Episode 2: The Early Female Rock Pioneers

I learned everything about music from Kurt Cobain. Before my friend Lauren turned me onto Nirvana I was listening to top 40 crap that my mom listened to. But Cobain changed my life. Before Nirvana I thought all my parents music was just old people stuff. Kurt taught me about the greatness of everyone from Leadbelly to Bowie and the Beatles.

What Cobain also did was teach male audiences about female musicians. It’s because of Kurt that I know Bikini Kill, Joan Jett, etc. Yeah, I probably would have discovered those artists on my own, but it’s important to note for the sake of this conversation.

What has always bothered me is the lack of appreciation for the early women of rock and roll. Thanks to Cobain, the spotlight has been lit brighter on women, and (as least in my opinion) women today are the only one’s doing anything worthwhile with music, outside of Dawes and Jason Isbell.

But we have done a terrible job talking about the women who set the foundation for music in America. I started this podcast series by talking about Robert Johnson, but I probably should have led with Ma Rainey instead.

On a cold day in Asheville, NC I was in a cabin with no heat and one TV channel, PBS. That day I learned about Sister Rosetta Tharpe, who may be more influential than any male rock musician of the 40s and 50s. Yet it was almost 25 years after I started listening to Nirvana that I learned her name.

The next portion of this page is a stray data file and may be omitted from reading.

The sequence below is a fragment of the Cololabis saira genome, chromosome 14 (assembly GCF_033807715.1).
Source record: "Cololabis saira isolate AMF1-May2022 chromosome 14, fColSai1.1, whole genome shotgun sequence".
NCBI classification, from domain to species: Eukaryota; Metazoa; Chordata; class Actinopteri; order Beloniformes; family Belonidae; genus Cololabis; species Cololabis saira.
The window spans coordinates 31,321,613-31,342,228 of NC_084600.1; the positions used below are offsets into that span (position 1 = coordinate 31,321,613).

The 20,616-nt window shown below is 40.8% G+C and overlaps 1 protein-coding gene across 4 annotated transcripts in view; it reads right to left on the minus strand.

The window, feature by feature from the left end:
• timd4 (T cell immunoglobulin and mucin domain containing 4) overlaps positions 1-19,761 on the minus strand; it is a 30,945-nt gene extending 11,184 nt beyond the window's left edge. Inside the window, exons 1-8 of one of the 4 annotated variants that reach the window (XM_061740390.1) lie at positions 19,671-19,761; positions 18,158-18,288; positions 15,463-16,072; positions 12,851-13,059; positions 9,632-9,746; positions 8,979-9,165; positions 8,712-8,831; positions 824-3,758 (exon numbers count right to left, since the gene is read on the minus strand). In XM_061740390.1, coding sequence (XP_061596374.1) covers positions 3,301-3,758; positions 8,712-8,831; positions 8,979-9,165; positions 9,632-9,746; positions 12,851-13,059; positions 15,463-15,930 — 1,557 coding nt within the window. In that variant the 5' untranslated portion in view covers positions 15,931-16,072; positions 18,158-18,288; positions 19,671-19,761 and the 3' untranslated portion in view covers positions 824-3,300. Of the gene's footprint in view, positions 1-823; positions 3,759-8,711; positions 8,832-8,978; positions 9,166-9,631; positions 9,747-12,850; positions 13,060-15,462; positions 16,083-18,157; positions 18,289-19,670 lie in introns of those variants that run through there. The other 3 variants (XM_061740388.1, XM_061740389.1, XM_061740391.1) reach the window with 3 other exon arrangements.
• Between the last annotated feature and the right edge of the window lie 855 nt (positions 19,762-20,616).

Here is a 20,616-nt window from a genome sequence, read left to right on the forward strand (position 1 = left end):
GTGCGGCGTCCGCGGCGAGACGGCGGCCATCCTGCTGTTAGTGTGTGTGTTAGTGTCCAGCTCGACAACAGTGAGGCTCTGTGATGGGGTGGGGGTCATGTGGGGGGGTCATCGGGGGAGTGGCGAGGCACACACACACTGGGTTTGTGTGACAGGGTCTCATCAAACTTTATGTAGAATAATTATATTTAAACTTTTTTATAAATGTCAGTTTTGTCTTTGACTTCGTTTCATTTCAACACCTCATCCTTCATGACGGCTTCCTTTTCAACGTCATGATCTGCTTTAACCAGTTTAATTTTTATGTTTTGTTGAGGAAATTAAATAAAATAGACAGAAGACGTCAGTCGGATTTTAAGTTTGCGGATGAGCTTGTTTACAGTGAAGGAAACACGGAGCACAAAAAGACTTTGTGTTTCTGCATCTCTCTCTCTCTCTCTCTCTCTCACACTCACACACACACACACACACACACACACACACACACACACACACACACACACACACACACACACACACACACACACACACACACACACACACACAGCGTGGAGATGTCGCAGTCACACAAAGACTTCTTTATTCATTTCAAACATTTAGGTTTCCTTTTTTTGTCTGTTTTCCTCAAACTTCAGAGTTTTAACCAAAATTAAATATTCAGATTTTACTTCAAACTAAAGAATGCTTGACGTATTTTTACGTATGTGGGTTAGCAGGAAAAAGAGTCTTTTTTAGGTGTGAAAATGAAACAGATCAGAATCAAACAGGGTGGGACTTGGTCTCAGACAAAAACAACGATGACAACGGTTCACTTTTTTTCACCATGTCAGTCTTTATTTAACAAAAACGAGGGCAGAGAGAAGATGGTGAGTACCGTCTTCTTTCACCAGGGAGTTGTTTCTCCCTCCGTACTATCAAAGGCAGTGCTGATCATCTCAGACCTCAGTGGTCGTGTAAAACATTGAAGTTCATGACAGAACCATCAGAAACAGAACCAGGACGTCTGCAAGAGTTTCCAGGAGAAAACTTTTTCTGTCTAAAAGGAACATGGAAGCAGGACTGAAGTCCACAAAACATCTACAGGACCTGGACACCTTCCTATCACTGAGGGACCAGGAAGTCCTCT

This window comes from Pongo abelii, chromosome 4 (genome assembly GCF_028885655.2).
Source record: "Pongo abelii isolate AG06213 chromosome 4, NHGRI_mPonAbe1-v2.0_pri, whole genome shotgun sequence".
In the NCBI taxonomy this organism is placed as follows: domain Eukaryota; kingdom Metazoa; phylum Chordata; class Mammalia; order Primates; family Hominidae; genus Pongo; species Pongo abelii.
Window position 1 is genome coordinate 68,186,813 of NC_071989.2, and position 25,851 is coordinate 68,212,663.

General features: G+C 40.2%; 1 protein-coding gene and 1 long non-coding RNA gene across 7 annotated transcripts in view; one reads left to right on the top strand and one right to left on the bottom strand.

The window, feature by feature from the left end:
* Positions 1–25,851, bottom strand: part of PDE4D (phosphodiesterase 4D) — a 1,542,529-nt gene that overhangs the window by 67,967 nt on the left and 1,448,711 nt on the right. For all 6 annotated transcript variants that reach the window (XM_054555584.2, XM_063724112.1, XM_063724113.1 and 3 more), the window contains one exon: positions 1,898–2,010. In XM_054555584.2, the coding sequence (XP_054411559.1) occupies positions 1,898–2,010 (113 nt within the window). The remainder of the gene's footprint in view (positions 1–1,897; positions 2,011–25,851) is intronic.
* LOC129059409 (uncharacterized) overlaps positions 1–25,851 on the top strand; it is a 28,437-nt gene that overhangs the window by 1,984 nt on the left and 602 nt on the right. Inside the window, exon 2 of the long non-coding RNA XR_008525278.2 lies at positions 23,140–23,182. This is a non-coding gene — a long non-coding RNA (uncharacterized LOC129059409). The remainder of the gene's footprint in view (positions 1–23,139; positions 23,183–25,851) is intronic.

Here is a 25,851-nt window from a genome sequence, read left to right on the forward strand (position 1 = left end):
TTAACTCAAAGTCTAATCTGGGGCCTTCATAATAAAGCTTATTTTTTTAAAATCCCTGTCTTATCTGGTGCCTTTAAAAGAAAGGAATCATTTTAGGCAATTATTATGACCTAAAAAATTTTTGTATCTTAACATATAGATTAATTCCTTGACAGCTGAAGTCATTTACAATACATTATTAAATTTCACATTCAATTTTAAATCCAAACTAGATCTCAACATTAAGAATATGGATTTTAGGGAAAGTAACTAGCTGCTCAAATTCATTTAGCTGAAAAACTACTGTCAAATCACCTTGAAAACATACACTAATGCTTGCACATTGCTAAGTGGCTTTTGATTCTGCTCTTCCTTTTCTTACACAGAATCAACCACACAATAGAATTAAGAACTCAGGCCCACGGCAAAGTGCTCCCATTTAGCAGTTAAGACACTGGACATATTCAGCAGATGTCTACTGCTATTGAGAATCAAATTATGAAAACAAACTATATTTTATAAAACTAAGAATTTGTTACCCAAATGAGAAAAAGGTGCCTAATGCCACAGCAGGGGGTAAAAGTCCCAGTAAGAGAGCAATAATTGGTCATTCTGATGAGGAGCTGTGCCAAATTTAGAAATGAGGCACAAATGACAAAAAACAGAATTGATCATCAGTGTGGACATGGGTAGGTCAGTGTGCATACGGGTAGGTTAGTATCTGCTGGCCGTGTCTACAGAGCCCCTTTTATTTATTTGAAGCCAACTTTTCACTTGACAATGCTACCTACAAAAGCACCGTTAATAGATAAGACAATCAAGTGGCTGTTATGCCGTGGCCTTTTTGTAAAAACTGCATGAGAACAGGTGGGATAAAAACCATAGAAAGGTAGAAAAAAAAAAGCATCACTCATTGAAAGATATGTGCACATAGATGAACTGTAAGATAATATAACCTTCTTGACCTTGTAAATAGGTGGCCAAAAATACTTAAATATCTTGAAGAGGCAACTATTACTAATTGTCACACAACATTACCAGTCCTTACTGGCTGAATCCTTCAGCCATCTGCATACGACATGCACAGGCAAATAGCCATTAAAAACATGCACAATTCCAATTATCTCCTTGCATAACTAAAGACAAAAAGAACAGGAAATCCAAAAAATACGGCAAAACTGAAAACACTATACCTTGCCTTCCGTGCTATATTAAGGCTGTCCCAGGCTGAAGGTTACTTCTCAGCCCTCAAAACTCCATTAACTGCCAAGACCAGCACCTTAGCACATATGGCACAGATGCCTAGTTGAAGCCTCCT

So this episode is my little retribution for all the early female women of rock who were pushed back from the spotlight in their own time, and nearly forgotten about in ours. I’m so happy that I found South Carolina musician Kara Anderson who joined me to discuss these women on this episode.

Anderson wrote an article about the women in rock for her college newspaper, and we discuss a number of artists mentioned in the article. We also talk about how these trailblazers helped impact future generations. We also discuss how artists like Big Mama Thorton had their original songs covered by male artists like Elvis, and how the female versions received almost no credit.

Anderson is a talented musician in her own right, playing as a member of Skeeterbite. If you’re in the Carolinas, anywhere near Columbia, SC, I hope you can check them out. If not you can visit their website for some tunes and social media stuff: http://skeeterbite.space

Listen to Episode 2 Here: